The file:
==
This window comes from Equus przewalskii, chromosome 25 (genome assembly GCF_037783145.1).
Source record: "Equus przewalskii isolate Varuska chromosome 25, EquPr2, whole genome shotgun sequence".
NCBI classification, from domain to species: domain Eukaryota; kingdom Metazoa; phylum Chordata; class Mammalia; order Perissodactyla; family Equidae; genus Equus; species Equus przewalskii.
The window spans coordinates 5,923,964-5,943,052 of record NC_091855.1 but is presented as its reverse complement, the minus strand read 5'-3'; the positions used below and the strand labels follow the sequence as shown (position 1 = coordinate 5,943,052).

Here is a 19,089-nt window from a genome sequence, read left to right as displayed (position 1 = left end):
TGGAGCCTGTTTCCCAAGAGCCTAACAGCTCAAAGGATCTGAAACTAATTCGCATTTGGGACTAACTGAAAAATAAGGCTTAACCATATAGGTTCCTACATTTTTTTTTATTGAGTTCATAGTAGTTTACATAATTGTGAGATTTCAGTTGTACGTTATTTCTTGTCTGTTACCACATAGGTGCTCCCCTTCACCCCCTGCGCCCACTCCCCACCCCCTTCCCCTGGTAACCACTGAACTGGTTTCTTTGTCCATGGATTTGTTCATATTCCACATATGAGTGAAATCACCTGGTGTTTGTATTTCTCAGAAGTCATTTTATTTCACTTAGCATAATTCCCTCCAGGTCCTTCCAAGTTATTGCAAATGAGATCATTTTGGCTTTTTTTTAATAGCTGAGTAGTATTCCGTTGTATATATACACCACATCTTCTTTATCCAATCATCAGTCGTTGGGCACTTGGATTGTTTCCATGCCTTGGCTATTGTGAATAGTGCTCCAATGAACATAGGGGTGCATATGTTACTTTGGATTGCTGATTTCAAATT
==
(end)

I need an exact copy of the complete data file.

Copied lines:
This window comes from Equus przewalskii, chromosome 25 (genome assembly GCF_037783145.1).
Source record: "Equus przewalskii isolate Varuska chromosome 25, EquPr2, whole genome shotgun sequence".
NCBI classification, from domain to species: domain Eukaryota; kingdom Metazoa; phylum Chordata; class Mammalia; order Perissodactyla; family Equidae; genus Equus; species Equus przewalskii.
The window spans coordinates 5,923,964-5,943,052 of record NC_091855.1 but is presented as its reverse complement, the minus strand read 5'-3'; the positions used below and the strand labels follow the sequence as shown (position 1 = coordinate 5,943,052).

Here is a 19,089-nt window from a genome sequence, read left to right as displayed (position 1 = left end):
TGGAGCCTGTTTCCCAAGAGCCTAACAGCTCAAAGGATCTGAAACTAATTCGCATTTGGGACTAACTGAAAAATAAGGCTTAACCATATAGGTTCCTACATTTTTTTTTATTGAGTTCATAGTAGTTTACATAATTGTGAGATTTCAGTTGTACGTTATTTCTTGTCTGTTACCACATAGGTGCTCCCCTTCACCCCCTGCGCCCACTCCCCACCCCCTTCCCCTGGTAACCACTGAACTGGTTTCTTTGTCCATGGATTTGTTCATATTCCACATATGAGTGAAATCACCTGGTGTTTGTATTTCTCAGAAGTCATTTTATTTCACTTAGCATAATTCCCTCCAGGTCCTTCCAAGTTATTGCAAATGAGATCATTTTGGCTTTTTTTTAATAGCTGAGTAGTATTCCGTTGTATATATACACCACATCTTCTTTATCCAATCATCAGTCGTTGGGCACTTGGATTGTTTCCATGCCTTGGCTATTGTGAATAGTGCTCCAATGAACATAGGGGTGCATATGTTACTTTGGATTGCTGATTTCAAATT